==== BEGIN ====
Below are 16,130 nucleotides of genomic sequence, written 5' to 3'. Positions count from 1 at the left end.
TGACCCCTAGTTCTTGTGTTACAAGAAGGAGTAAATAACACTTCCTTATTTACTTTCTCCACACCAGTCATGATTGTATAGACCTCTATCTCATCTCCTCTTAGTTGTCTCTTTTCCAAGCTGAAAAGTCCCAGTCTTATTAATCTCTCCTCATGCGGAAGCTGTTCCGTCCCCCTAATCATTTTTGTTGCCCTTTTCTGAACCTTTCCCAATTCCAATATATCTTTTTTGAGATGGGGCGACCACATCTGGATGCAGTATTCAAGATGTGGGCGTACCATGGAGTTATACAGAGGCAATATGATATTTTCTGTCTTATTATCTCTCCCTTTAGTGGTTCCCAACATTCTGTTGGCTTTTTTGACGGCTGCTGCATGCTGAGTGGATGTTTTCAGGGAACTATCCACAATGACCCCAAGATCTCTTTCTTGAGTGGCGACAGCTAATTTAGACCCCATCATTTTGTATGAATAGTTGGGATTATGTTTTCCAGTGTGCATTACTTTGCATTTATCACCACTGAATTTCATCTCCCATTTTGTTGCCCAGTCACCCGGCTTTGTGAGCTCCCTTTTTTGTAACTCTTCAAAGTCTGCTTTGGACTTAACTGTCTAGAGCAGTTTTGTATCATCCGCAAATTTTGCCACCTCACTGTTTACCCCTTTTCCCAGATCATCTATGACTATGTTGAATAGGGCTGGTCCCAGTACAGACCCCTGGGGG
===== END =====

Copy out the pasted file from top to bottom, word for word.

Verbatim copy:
Below are 16,130 nucleotides of genomic sequence, written 5' to 3'. Positions count from 1 at the left end.
TGACCCCTAGTTCTTGTGTTACAAGAAGGAGTAAATAACACTTCCTTATTTACTTTCTCCACACCAGTCATGATTGTATAGACCTCTATCTCATCTCCTCTTAGTTGTCTCTTTTCCAAGCTGAAAAGTCCCAGTCTTATTAATCTCTCCTCATGCGGAAGCTGTTCCGTCCCCCTAATCATTTTTGTTGCCCTTTTCTGAACCTTTCCCAATTCCAATATATCTTTTTTGAGATGGGGCGACCACATCTGGATGCAGTATTCAAGATGTGGGCGTACCATGGAGTTATACAGAGGCAATATGATATTTTCTGTCTTATTATCTCTCCCTTTAGTGGTTCCCAACATTCTGTTGGCTTTTTTGACGGCTGCTGCATGCTGAGTGGATGTTTTCAGGGAACTATCCACAATGACCCCAAGATCTCTTTCTTGAGTGGCGACAGCTAATTTAGACCCCATCATTTTGTATGAATAGTTGGGATTATGTTTTCCAGTGTGCATTACTTTGCATTTATCACCACTGAATTTCATCTCCCATTTTGTTGCCCAGTCACCCGGCTTTGTGAGCTCCCTTTTTTGTAACTCTTCAAAGTCTGCTTTGGACTTAACTGTCTAGAGCAGTTTTGTATCATCCGCAAATTTTGCCACCTCACTGTTTACCCCTTTTCCCAGATCATCTATGACTATGTTGAATAGGGCTGGTCCCAGTACAGACCCCTGGGGG